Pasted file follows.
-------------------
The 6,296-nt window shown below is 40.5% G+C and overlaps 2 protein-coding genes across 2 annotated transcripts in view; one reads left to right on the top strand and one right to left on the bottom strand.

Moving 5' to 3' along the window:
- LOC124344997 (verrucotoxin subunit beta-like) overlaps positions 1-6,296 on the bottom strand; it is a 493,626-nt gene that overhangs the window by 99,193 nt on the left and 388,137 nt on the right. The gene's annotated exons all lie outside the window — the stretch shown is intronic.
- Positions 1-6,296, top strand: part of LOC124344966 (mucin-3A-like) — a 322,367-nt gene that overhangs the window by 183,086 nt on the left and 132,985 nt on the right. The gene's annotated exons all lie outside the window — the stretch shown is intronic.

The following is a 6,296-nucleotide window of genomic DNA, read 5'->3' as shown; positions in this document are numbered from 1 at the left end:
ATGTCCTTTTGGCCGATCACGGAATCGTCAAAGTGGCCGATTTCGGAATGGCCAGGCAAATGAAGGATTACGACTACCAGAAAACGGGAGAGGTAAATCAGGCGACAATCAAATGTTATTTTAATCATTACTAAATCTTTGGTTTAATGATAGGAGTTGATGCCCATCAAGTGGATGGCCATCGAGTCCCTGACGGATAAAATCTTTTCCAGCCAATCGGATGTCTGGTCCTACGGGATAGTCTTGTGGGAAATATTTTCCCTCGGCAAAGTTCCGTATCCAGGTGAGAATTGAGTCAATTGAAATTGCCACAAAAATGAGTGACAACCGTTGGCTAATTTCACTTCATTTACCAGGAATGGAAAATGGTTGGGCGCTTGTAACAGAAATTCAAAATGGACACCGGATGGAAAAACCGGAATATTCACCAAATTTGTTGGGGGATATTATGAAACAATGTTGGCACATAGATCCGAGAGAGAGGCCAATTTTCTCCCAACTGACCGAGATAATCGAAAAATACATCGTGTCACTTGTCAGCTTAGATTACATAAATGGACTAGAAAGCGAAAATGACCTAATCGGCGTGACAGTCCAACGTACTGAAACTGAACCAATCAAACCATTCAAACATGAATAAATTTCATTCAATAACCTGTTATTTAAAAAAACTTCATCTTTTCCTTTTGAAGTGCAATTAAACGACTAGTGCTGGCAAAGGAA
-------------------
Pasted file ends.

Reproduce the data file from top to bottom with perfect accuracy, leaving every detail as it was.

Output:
The 6,296-nt window shown below is 40.5% G+C and overlaps 2 protein-coding genes across 2 annotated transcripts in view; one reads left to right on the top strand and one right to left on the bottom strand.

Moving 5' to 3' along the window:
- LOC124344997 (verrucotoxin subunit beta-like) overlaps positions 1-6,296 on the bottom strand; it is a 493,626-nt gene that overhangs the window by 99,193 nt on the left and 388,137 nt on the right. The gene's annotated exons all lie outside the window — the stretch shown is intronic.
- Positions 1-6,296, top strand: part of LOC124344966 (mucin-3A-like) — a 322,367-nt gene that overhangs the window by 183,086 nt on the left and 132,985 nt on the right. The gene's annotated exons all lie outside the window — the stretch shown is intronic.

The following is a 6,296-nucleotide window of genomic DNA, read 5'->3' as shown; positions in this document are numbered from 1 at the left end:
ATGTCCTTTTGGCCGATCACGGAATCGTCAAAGTGGCCGATTTCGGAATGGCCAGGCAAATGAAGGATTACGACTACCAGAAAACGGGAGAGGTAAATCAGGCGACAATCAAATGTTATTTTAATCATTACTAAATCTTTGGTTTAATGATAGGAGTTGATGCCCATCAAGTGGATGGCCATCGAGTCCCTGACGGATAAAATCTTTTCCAGCCAATCGGATGTCTGGTCCTACGGGATAGTCTTGTGGGAAATATTTTCCCTCGGCAAAGTTCCGTATCCAGGTGAGAATTGAGTCAATTGAAATTGCCACAAAAATGAGTGACAACCGTTGGCTAATTTCACTTCATTTACCAGGAATGGAAAATGGTTGGGCGCTTGTAACAGAAATTCAAAATGGACACCGGATGGAAAAACCGGAATATTCACCAAATTTGTTGGGGGATATTATGAAACAATGTTGGCACATAGATCCGAGAGAGAGGCCAATTTTCTCCCAACTGACCGAGATAATCGAAAAATACATCGTGTCACTTGTCAGCTTAGATTACATAAATGGACTAGAAAGCGAAAATGACCTAATCGGCGTGACAGTCCAACGTACTGAAACTGAACCAATCAAACCATTCAAACATGAATAAATTTCATTCAATAACCTGTTATTTAAAAAAACTTCATCTTTTCCTTTTGAAGTGCAATTAAACGACTAGTGCTGGCAAAGGAA